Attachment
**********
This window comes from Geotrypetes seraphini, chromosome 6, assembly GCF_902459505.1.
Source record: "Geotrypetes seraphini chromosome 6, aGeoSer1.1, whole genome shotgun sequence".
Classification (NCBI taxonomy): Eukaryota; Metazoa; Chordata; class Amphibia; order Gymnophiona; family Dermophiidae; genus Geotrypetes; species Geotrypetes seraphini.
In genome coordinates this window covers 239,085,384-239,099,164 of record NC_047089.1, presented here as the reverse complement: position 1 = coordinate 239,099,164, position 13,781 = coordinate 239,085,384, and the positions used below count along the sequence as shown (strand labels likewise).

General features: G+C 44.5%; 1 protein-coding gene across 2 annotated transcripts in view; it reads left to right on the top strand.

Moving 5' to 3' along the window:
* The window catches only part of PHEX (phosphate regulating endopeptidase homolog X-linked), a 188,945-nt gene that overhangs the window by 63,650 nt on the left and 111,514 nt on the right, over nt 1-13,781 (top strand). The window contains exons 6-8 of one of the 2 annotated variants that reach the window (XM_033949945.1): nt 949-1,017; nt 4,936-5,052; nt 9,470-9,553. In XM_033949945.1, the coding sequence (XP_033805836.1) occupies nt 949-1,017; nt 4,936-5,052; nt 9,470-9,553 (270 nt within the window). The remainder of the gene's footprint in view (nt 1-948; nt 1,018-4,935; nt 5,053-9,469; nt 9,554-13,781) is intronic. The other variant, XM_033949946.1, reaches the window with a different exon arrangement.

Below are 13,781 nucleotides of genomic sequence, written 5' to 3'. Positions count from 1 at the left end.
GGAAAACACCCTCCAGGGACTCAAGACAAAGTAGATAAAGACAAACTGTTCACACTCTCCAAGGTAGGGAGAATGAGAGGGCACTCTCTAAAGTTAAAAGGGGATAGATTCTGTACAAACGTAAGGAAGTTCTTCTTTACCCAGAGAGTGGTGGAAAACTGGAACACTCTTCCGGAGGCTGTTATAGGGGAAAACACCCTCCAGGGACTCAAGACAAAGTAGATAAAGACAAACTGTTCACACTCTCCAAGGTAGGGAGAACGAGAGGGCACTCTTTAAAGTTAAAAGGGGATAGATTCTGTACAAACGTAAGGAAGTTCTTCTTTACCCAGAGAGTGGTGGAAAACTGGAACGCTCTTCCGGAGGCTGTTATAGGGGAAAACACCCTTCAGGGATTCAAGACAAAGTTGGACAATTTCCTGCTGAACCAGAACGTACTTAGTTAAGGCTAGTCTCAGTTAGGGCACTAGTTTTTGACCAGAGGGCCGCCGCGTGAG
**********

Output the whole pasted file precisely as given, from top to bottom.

This window comes from Geotrypetes seraphini, chromosome 6, assembly GCF_902459505.1.
Source record: "Geotrypetes seraphini chromosome 6, aGeoSer1.1, whole genome shotgun sequence".
Classification (NCBI taxonomy): Eukaryota; Metazoa; Chordata; class Amphibia; order Gymnophiona; family Dermophiidae; genus Geotrypetes; species Geotrypetes seraphini.
In genome coordinates this window covers 239,085,384-239,099,164 of record NC_047089.1, presented here as the reverse complement: position 1 = coordinate 239,099,164, position 13,781 = coordinate 239,085,384, and the positions used below count along the sequence as shown (strand labels likewise).

General features: G+C 44.5%; 1 protein-coding gene across 2 annotated transcripts in view; it reads left to right on the top strand.

Moving 5' to 3' along the window:
* The window catches only part of PHEX (phosphate regulating endopeptidase homolog X-linked), a 188,945-nt gene that overhangs the window by 63,650 nt on the left and 111,514 nt on the right, over nt 1-13,781 (top strand). The window contains exons 6-8 of one of the 2 annotated variants that reach the window (XM_033949945.1): nt 949-1,017; nt 4,936-5,052; nt 9,470-9,553. In XM_033949945.1, the coding sequence (XP_033805836.1) occupies nt 949-1,017; nt 4,936-5,052; nt 9,470-9,553 (270 nt within the window). The remainder of the gene's footprint in view (nt 1-948; nt 1,018-4,935; nt 5,053-9,469; nt 9,554-13,781) is intronic. The other variant, XM_033949946.1, reaches the window with a different exon arrangement.

Below are 13,781 nucleotides of genomic sequence, written 5' to 3'. Positions count from 1 at the left end.
GGAAAACACCCTCCAGGGACTCAAGACAAAGTAGATAAAGACAAACTGTTCACACTCTCCAAGGTAGGGAGAATGAGAGGGCACTCTCTAAAGTTAAAAGGGGATAGATTCTGTACAAACGTAAGGAAGTTCTTCTTTACCCAGAGAGTGGTGGAAAACTGGAACACTCTTCCGGAGGCTGTTATAGGGGAAAACACCCTCCAGGGACTCAAGACAAAGTAGATAAAGACAAACTGTTCACACTCTCCAAGGTAGGGAGAACGAGAGGGCACTCTTTAAAGTTAAAAGGGGATAGATTCTGTACAAACGTAAGGAAGTTCTTCTTTACCCAGAGAGTGGTGGAAAACTGGAACGCTCTTCCGGAGGCTGTTATAGGGGAAAACACCCTTCAGGGATTCAAGACAAAGTTGGACAATTTCCTGCTGAACCAGAACGTACTTAGTTAAGGCTAGTCTCAGTTAGGGCACTAGTTTTTGACCAGAGGGCCGCCGCGTGAG